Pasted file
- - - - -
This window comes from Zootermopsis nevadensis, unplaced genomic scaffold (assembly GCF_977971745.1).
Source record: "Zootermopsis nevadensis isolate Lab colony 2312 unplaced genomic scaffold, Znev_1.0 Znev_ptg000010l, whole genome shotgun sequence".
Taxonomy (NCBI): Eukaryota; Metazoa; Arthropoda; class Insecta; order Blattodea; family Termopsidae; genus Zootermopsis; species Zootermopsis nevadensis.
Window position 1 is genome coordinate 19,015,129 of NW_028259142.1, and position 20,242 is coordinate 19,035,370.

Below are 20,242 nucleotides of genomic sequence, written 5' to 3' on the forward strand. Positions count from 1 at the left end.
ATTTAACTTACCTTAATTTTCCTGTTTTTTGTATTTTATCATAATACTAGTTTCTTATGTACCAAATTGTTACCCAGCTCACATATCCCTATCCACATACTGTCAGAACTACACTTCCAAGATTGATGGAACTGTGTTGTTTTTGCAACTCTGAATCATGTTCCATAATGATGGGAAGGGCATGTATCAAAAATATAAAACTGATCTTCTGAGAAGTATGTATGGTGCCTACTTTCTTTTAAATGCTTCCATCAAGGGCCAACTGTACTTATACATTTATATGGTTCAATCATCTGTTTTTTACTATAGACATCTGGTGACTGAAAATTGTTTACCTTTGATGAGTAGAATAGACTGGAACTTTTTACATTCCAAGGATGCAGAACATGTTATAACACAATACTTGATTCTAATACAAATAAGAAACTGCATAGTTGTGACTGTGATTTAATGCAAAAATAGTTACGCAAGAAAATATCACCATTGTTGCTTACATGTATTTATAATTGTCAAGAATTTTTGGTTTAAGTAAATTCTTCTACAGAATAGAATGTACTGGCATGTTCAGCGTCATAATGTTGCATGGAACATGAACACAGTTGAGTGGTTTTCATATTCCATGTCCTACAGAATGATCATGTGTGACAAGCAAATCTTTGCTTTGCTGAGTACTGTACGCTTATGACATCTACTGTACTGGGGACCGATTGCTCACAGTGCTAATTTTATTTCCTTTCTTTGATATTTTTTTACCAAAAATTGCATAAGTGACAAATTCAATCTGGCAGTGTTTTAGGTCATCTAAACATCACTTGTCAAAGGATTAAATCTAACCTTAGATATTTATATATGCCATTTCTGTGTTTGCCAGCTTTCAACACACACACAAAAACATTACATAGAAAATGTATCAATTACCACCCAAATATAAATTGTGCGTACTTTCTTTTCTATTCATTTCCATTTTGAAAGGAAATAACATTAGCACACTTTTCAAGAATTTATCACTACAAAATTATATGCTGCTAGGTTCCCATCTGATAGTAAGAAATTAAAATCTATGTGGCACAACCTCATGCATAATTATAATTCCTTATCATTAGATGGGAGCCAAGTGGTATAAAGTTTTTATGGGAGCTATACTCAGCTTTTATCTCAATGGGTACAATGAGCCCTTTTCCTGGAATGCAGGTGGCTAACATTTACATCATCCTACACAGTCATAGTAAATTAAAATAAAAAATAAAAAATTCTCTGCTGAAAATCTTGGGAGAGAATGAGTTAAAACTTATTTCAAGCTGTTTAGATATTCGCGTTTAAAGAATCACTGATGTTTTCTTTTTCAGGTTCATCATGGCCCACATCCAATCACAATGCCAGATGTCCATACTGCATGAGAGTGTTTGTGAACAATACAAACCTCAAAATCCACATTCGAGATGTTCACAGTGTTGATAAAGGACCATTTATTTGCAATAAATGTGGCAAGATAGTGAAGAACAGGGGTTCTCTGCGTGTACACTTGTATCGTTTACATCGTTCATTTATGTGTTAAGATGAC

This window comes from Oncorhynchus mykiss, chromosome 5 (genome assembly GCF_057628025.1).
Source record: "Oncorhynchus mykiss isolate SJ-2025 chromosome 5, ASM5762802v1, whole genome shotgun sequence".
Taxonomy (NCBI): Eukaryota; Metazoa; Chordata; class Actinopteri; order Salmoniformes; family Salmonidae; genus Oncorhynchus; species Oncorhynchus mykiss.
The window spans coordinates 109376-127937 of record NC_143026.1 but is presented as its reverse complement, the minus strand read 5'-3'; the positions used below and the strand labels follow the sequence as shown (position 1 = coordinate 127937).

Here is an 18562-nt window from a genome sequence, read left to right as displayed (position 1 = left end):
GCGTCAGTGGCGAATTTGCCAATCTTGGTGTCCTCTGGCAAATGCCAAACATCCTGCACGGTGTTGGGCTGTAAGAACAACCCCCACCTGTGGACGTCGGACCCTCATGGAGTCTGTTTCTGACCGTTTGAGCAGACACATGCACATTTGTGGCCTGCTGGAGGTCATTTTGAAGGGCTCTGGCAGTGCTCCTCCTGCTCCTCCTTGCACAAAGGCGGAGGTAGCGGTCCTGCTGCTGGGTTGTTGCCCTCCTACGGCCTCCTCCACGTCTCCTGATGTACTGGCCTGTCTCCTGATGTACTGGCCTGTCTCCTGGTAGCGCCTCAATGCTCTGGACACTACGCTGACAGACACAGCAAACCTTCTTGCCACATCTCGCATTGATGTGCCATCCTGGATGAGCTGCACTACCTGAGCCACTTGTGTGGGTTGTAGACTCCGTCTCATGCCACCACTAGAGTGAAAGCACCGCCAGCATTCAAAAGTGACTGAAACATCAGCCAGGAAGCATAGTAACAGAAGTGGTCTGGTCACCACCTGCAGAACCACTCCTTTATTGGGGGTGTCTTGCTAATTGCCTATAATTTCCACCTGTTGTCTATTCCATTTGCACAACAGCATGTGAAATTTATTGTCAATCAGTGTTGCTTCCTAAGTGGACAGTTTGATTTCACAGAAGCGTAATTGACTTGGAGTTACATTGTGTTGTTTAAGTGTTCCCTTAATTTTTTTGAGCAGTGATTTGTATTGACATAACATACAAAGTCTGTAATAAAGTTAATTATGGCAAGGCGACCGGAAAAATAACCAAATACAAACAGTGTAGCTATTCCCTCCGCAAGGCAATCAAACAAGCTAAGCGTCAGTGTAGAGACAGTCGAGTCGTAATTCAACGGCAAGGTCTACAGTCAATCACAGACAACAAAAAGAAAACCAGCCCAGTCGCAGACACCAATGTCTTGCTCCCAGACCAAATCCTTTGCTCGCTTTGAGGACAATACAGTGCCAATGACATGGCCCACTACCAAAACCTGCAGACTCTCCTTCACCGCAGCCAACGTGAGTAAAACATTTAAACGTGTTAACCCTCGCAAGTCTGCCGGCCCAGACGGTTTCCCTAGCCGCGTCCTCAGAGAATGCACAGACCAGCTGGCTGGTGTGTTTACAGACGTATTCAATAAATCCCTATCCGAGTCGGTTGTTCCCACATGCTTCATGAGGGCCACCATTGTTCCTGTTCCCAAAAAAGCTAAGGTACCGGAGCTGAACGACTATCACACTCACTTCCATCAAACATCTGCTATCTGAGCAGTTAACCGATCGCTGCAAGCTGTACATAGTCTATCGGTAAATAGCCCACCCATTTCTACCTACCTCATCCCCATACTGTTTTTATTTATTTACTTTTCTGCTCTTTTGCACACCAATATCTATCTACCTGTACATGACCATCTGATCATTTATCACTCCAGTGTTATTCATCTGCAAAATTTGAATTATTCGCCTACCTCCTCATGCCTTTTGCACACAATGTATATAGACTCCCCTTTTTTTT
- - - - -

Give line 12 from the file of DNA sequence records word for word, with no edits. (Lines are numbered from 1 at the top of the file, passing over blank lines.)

GCGTCAGTGGCGAATTTGCCAATCTTGGTGTCCTCTGGCAAATGCCAAACATCCTGCACGGTGTTGGGCTGTAAGAACAACCCCCACCTGTGGACGTCGGACCCTCATGGAGTCTGTTTCTGACCGTTTGAGCAGACACATGCACATTTGTGGCCTGCTGGAGGTCATTTTGAAGGGCTCTGGCAGTGCTCCTCCTGCTCCTCCTTGCACAAAGGCGGAGGTAGCGGTCCTGCTGCTGGGTTGTTGCCCTCCTACGGCCTCCTCCACGTCTCCTGATGTACTGGCCTGTCTCCTGATGTACTGGCCTGTCTCCTGGTAGCGCCTCAATGCTCTGGACACTACGCTGACAGACACAGCAAACCTTCTTGCCACATCTCGCATTGATGTGCCATCCTGGATGAGCTGCACTACCTGAGCCACTTGTGTGGGTTGTAGACTCCGTCTCATGCCACCACTAGAGTGAAAGCACCGCCAGCATTCAAAAGTGACTGAAACATCAGCCAGGAAGCATAGTAACAGAAGTGGTCTGGTCACCACCTGCAGAACCACTCCTTTATTGGGGGTGTCTTGCTAATTGCCTATAATTTCCACCTGTTGTCTATTCCATTTGCACAACAGCATGTGAAATTTATTGTCAATCAGTGTTGCTTCCTAAGTGGACAGTTTGATTTCACAGAAGCGTAATTGACTTGGAGTTACATTGTGTTGTTTAAGTGTTCCCTTAATTTTTTTGAGCAGTGATTTGTATTGACATAACATACAAAGTCTGTAATAAAGTTAATTATGGCAAGGCGACCGGAAAAATAACCAAATACAAACAGTGTAGCTATTCCCTCCGCAAGGCAATCAAACAAGCTAAGCGTCAGTGTAGAGACAGTCGAGTCGTAATTCAACGGCAAGGTCTACAGTCAATCACAGACAACAAAAAGAAAACCAGCCCAGTCGCAGACACCAATGTCTTGCTCCCAGACCAAATCCTTTGCTCGCTTTGAGGACAATACAGTGCCAATGACATGGCCCACTACCAAAACCTGCAGACTCTCCTTCACCGCAGCCAACGTGAGTAAAACATTTAAACGTGTTAACCCTCGCAAGTCTGCCGGCCCAGACGGTTTCCCTAGCCGCGTCCTCAGAGAATGCACAGACCAGCTGGCTGGTGTGTTTACAGACGTATTCAATAAATCCCTATCCGAGTCGGTTGTTCCCACATGCTTCATGAGGGCCACCATTGTTCCTGTTCCCAAAAAAGCTAAGGTACCGGAGCTGAACGACTATCACACTCACTTCCATCAAACATCTGCTATCTGAGCAGTTAACCGATCGCTGCAAGCTGTACATAGTCTATCGGTAAATAGCCCACCCATTTCTACCTACCTCATCCCCATACTGTTTTTATTTATTTACTTTTCTGCTCTTTTGCACACCAATATCTATCTACCTGTACATGACCATCTGATCATTTATCACTCCAGTGTTATTCATCTGCAAAATTTGAATTATTCGCCTACCTCCTCATGCCTTTTGCACACAATGTATATAGACTCCCCTTTTTTTT